For many years Spirit of the Golden Juice was one of those music legends that could spread wild and free in the years before the internet - guy comes home from 'Nam, makes an album in a tiny studio, wends his way up and down the California coast flogging copies out of the back of his car at pass-the-hat café and bar gigs. A few months later he ducks out of the music game and goes about his life as the record he left behind gathers kudos and the kind of mystique multi-million dollar marketing campaigns would kill for.
Many years later, in a new century, some enterprising soul manages to negotiate a limited reissue and its fame is sealed. So much so that it has now earned a much bigger reprint, enough to tempt its maker to play the record live for the first time in nearly 50 years and support the newly kindled interest in his back pages.
McMahon was a teenage Californian surf rocker before joining the US Air Force and being posted to Vietnam. On his return in 1969 he turned a few bucks playing covers in bars before he was persuaded to write an album's worth of original material, which he duly did at his grandmother's house and recorded in a storefront studio in Ventura with a rhythm section he didn't know supplied by his label.
The songs are not ones of twisted angst, or tortured regret, they're not even particularly sorrowful. Instead they are imbued with a simple homespun wisdom, the kind that's acquired by a man who's listened and listened well. In The Learned Man he sings of meeting a man who answers his questions with silence, thereby teaching him the only one he needs to ask anything of is himself.
The songs suggest a quiet adventurousness a quest to find out more and then to be glad of the memory it creates. Early Blue charts his desire to be around people but only on his own terms, while Five Year Kansas Blues is a classic outlaw folk ballad and on the title track (a reference to bourbon, by the way) he notes: "The longer I live/The farther I find I've got to go."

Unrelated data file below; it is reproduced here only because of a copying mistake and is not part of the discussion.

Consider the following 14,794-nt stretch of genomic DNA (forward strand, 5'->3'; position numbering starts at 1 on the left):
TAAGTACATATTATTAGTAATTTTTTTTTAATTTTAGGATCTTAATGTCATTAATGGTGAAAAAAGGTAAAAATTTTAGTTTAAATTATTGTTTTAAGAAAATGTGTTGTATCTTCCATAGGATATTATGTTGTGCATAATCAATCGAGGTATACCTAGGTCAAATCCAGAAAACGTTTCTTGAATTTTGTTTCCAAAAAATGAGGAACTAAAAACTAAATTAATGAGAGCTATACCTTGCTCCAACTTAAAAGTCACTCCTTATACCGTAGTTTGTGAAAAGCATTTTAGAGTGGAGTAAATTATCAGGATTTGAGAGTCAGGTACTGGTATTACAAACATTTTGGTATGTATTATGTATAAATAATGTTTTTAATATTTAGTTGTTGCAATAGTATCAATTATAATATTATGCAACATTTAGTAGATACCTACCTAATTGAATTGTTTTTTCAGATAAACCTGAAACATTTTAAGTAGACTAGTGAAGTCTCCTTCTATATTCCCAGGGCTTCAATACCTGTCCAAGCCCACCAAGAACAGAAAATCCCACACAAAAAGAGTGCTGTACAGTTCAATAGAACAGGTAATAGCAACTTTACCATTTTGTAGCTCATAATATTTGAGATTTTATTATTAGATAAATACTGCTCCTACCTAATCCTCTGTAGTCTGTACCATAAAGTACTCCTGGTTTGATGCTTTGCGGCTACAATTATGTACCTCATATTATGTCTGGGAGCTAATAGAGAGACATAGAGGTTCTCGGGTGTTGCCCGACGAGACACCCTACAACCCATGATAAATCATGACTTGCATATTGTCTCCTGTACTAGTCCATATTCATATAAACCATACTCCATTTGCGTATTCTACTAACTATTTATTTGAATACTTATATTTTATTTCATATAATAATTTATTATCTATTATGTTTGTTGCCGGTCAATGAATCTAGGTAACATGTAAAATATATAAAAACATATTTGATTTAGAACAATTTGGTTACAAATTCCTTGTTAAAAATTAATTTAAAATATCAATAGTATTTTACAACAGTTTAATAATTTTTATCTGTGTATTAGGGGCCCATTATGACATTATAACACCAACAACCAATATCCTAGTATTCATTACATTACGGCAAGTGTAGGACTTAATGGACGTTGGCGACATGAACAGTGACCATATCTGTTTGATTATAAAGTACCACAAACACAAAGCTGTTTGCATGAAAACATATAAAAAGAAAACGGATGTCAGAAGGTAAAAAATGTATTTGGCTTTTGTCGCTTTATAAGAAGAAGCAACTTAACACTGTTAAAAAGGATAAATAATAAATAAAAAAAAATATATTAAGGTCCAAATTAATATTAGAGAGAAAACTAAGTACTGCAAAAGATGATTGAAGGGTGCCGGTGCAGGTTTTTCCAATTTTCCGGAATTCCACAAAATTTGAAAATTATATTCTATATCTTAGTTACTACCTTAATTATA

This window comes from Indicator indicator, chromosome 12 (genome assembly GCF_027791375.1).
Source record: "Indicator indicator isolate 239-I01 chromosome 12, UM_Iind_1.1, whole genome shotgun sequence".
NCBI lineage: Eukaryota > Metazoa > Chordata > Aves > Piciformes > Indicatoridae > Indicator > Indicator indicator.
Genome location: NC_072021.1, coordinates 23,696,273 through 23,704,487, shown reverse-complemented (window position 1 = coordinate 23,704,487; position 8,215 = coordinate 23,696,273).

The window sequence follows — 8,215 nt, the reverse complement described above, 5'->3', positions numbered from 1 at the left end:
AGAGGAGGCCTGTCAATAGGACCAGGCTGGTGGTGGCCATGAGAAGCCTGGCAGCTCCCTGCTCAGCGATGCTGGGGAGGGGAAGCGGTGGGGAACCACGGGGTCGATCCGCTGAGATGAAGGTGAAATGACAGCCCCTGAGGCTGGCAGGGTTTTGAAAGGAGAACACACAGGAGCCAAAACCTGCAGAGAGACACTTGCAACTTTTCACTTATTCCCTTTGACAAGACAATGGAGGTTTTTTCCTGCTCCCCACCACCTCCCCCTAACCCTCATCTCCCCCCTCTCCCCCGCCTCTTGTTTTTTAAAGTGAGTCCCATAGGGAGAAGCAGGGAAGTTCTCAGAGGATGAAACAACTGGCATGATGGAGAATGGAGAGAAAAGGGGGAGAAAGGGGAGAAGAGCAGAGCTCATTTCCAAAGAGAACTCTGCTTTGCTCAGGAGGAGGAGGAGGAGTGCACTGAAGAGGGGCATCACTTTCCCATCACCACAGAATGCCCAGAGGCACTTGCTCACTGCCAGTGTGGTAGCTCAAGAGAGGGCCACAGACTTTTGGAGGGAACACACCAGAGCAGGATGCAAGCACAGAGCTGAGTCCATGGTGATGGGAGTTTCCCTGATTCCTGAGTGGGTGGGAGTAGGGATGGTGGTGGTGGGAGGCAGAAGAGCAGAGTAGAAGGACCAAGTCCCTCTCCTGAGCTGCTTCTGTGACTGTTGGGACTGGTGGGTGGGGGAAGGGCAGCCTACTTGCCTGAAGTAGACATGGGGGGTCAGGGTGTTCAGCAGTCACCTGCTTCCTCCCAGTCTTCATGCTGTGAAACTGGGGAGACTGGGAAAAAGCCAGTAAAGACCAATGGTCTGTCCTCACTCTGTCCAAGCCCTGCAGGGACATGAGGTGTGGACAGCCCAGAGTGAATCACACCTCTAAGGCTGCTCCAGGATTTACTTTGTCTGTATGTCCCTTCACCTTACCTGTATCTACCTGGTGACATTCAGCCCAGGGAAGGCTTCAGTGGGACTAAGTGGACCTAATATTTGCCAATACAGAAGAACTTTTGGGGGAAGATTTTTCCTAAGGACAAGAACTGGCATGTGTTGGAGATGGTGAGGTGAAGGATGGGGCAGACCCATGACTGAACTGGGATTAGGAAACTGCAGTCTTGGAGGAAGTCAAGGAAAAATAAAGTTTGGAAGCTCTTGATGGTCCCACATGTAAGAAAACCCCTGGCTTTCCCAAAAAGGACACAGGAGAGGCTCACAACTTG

McMahon's voice has been compared favourably (if a little lazily) to the likes of Townes Van Zandt, Fred Neil and Tim Hardin, but it's neither as warm nor as melancholy as them. That said there's certainly something of each in these nine short but affecting songs and generous ears might even detect a hint of Richie Havens in the romantically charged Black Night Woman.
Sonically the settings are sparse - acoustic guitar, bass and brushed drums with McMahon overdubbing reverberated acoustic lead guitar on top, possibly a little too enthusiastically in places. Other than vocals the only extra is a tellingly direct organ solo on Early Blue. In that regard it's effectively a blueprint for lo-fi loner folk, but such a description seems trite and just a little too easy for a record that sounds so disarmingly simple but turns out to be anything but.
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